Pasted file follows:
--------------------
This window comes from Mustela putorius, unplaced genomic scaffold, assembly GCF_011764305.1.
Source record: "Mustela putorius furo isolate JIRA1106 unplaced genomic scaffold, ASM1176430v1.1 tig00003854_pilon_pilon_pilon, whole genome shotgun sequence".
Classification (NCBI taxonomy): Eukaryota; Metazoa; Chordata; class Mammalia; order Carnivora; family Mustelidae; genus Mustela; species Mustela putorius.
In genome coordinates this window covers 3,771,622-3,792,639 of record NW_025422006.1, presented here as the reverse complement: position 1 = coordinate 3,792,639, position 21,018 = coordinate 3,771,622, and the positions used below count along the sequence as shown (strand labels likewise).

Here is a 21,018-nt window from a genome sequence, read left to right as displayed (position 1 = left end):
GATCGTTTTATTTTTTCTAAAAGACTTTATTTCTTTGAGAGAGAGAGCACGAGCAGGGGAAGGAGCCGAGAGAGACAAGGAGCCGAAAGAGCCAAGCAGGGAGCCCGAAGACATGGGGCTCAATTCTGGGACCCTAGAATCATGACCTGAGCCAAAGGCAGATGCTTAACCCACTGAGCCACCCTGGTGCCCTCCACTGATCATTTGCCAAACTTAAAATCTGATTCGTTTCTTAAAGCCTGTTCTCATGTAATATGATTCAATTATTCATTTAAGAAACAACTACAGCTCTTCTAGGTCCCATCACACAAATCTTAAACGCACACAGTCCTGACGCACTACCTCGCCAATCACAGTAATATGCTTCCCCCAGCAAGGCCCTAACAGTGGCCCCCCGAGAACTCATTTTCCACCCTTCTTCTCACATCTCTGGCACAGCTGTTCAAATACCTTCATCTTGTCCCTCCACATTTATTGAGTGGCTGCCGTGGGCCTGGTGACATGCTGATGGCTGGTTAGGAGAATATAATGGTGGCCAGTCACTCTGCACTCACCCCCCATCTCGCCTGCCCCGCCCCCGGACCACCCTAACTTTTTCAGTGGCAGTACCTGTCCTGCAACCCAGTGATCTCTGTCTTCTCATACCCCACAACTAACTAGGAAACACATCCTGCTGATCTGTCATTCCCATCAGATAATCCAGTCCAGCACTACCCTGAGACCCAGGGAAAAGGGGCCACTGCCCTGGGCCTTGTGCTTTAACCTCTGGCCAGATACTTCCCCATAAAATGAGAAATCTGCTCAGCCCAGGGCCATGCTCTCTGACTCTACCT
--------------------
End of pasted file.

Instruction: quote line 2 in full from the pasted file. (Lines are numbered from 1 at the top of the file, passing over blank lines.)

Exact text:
Source record: "Mustela putorius furo isolate JIRA1106 unplaced genomic scaffold, ASM1176430v1.1 tig00003854_pilon_pilon_pilon, whole genome shotgun sequence".